Redesigning Management Education and Research

Redesigning Management Education and Research

Challenging Proposals from European Scholars

Edited by Stephanie Dameron and Thomas Durand

The field of management education and research has become an industry of its own – an industry with fierce international competition in a global arena. Here, the authors argue that a series of mechanisms has led to mimicking and thus strategic convergence among business schools. The authors further argue that this has resulted in a loss of relevance and diversity of the management knowledge produced and taught in a multipolar world. They view this as counterproductive to business schools, students, firms, societies and other stakeholders, including scholars themselves.

Chapter 11: What About Books in the Evaluation Process?

Julienne Brabet and Thomas Durand

Subjects: business and management, management education, management and universities, research methods in business and management, education, management and universities, management education, research methods, research methods in business and management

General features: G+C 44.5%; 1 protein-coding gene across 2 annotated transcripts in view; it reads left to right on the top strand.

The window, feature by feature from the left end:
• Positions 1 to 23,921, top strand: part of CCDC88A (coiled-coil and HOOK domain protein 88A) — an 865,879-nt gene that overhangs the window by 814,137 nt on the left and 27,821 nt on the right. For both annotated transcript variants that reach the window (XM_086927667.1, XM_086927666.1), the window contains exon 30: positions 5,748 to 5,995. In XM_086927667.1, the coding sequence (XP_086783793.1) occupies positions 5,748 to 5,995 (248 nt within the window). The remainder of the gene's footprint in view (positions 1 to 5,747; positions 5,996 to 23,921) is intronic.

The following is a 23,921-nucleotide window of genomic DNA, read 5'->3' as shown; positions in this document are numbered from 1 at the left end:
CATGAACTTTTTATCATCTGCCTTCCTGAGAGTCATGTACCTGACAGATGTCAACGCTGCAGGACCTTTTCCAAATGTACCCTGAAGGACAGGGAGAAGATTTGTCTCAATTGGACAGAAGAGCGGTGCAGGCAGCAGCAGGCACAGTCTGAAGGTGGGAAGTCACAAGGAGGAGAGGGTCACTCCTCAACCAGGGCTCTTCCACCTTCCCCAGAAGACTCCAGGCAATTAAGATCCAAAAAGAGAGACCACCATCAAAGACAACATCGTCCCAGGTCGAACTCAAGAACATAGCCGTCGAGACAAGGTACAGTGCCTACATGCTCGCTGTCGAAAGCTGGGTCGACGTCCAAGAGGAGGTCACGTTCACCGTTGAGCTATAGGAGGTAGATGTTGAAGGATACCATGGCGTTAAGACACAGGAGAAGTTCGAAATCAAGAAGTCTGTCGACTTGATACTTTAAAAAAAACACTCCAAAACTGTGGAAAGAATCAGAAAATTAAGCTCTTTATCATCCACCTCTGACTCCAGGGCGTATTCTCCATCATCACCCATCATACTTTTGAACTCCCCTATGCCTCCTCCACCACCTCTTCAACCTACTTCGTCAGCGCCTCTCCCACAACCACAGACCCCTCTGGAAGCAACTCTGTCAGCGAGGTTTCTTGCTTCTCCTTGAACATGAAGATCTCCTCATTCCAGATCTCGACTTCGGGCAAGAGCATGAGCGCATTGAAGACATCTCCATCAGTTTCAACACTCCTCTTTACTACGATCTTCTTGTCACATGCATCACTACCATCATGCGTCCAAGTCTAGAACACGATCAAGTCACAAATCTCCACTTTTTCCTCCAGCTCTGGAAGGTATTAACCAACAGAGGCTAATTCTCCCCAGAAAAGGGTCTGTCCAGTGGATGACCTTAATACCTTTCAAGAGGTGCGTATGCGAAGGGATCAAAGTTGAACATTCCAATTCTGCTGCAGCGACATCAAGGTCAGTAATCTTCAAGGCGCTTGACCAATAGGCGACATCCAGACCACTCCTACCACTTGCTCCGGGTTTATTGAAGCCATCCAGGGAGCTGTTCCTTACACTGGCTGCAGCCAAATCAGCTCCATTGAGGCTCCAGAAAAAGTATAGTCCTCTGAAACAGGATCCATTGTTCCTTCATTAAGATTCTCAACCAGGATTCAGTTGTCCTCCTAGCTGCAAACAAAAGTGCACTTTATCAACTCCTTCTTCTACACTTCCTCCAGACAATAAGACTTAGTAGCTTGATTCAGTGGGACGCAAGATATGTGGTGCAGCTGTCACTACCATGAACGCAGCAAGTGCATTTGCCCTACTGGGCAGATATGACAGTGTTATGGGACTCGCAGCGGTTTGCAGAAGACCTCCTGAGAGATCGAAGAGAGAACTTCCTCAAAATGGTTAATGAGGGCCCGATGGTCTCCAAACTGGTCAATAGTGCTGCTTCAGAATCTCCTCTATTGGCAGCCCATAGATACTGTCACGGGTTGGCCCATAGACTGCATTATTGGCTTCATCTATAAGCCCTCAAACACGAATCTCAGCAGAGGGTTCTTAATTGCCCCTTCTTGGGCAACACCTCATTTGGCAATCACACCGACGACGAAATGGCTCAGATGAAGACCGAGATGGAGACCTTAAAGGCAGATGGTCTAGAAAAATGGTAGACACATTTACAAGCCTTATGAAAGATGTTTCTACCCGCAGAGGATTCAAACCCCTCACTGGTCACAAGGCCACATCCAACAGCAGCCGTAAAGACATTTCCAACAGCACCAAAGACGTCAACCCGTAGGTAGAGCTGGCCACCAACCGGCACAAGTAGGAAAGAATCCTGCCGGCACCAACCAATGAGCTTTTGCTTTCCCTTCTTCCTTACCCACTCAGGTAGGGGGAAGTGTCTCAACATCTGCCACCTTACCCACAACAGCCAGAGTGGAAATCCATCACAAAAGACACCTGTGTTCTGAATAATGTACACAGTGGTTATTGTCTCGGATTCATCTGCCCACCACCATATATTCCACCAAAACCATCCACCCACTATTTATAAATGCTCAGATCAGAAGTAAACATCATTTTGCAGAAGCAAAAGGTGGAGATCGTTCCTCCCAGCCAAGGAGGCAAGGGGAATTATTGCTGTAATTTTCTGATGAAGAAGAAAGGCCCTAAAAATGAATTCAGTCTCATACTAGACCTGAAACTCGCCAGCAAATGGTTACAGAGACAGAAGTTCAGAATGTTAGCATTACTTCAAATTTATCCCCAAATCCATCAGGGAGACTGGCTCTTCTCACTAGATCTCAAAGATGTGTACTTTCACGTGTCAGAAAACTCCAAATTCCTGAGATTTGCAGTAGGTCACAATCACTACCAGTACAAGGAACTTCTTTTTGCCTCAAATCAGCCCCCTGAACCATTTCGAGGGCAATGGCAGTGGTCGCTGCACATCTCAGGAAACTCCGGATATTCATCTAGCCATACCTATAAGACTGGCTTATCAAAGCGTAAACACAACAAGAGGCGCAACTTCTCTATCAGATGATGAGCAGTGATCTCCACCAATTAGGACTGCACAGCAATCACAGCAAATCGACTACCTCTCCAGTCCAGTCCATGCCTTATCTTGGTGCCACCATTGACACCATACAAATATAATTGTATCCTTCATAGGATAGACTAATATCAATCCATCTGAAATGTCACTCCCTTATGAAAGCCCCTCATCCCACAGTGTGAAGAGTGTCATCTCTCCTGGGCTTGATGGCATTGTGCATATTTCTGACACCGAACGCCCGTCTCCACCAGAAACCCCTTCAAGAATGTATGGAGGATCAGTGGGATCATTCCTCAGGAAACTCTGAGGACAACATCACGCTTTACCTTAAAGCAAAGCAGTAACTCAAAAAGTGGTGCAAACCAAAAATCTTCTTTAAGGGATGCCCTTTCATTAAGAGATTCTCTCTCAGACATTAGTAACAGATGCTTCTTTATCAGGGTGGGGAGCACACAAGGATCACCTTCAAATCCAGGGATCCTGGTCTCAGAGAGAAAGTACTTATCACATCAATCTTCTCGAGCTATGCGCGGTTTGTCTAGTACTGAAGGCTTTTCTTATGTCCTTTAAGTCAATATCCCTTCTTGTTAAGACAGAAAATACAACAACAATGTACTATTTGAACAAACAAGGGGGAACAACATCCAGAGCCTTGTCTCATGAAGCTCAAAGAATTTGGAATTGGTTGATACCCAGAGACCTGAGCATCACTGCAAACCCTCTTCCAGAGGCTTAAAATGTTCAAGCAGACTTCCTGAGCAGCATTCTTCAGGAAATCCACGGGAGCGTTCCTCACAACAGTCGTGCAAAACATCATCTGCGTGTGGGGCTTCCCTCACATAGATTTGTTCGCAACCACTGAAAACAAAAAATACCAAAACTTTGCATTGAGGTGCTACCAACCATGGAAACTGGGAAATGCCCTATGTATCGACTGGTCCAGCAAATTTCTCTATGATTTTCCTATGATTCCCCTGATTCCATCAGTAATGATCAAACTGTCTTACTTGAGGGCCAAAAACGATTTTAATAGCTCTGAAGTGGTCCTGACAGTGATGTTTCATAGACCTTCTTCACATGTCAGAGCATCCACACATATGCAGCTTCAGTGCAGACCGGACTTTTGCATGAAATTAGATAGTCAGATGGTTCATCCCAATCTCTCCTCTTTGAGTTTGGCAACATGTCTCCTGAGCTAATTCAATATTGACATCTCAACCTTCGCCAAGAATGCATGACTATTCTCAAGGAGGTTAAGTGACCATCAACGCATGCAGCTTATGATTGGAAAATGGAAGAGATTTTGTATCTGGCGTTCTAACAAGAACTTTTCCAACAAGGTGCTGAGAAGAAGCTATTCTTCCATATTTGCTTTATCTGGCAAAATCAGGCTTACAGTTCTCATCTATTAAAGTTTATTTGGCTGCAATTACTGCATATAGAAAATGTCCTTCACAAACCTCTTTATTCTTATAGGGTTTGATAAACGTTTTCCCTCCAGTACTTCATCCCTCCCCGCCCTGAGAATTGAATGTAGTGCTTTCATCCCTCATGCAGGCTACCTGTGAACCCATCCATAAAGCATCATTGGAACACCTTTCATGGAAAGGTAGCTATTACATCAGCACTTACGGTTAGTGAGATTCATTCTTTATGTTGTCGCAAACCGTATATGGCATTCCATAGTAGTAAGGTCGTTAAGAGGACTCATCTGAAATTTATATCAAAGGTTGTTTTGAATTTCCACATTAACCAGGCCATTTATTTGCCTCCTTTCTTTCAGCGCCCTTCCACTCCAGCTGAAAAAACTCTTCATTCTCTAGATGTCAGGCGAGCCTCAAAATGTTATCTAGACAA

Julienne Brabet and Thomas Durand1 This SFM green paper looks at the role of books and monographs, and their evaluation in scientific production in the field of management. Can a published book by a researcher in management be considered to be a scholarly production or even a scientific publication? If yes, under what conditions, to what extent and how? In other fields, for example history or sociology, such a question may seem surprising. Nonetheless, it is nowadays being asked seriously in management. Some institutions and some evaluating authorities assess the production of their faculty solely based on articles published in preselected lists of journals. Such assessment processes exclude, either explicitly or implicitly, the publication of books. Yet the forms of scholarly production can vary. Indeed, research findings span a wide range (highlighting a new practice, presenting a new theory, articulating a case study around a new issue, and so on) and may require different means of publication (for example article, thesis or book). Self-contained books can themselves take various forms: research monographs, collations of chapters gathered around a common theme, essays, textbooks, compilations of case studies, and so on. The issue of taking into account the publication of books in evaluating the scientific production of a management researcher is intrinsically tied to the wider issue of evaluating publications and teaching material. It is, however, difficult to look at evaluating means without considering the economic and cultural aspects of the production, publishing and circulation of scientific books. The evaluation is not...

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